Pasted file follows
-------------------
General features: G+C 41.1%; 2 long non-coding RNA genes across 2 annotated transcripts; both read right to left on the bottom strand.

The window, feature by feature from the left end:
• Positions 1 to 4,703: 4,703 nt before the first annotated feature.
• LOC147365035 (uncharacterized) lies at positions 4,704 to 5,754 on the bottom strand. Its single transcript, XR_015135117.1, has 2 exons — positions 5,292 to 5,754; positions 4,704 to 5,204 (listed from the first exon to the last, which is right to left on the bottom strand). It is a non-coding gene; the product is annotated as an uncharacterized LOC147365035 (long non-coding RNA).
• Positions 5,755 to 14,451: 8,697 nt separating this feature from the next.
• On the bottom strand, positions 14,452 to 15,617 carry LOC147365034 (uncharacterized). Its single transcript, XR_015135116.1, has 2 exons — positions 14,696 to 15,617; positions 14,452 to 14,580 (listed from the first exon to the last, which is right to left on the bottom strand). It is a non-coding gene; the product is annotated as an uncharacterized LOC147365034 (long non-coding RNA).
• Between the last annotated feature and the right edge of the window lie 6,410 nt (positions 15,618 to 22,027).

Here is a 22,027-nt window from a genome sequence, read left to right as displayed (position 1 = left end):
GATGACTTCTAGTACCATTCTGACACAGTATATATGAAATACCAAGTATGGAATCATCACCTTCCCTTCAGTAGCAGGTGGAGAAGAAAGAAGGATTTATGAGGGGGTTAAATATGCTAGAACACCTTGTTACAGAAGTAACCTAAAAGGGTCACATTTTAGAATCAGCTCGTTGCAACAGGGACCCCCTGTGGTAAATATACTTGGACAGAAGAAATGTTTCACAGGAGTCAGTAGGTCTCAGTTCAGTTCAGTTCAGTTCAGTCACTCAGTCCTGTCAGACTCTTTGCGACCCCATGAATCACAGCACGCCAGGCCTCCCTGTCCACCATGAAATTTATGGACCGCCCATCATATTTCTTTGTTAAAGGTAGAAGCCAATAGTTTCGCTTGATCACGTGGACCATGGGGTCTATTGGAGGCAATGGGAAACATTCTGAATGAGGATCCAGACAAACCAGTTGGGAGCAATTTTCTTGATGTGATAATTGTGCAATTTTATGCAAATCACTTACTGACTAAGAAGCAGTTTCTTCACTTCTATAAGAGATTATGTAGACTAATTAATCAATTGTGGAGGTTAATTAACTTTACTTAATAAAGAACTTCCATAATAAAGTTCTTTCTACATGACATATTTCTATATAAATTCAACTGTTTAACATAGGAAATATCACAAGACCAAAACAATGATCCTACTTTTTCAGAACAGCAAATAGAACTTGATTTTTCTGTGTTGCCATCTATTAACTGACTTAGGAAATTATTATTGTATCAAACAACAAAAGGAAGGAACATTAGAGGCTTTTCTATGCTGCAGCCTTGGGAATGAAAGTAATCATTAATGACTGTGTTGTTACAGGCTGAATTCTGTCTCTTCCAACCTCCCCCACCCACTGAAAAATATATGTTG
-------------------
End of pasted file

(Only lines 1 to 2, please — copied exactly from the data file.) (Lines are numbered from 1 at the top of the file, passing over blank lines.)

General features: G+C 41.1%; 2 long non-coding RNA genes across 2 annotated transcripts; both read right to left on the bottom strand.

The window, feature by feature from the left end: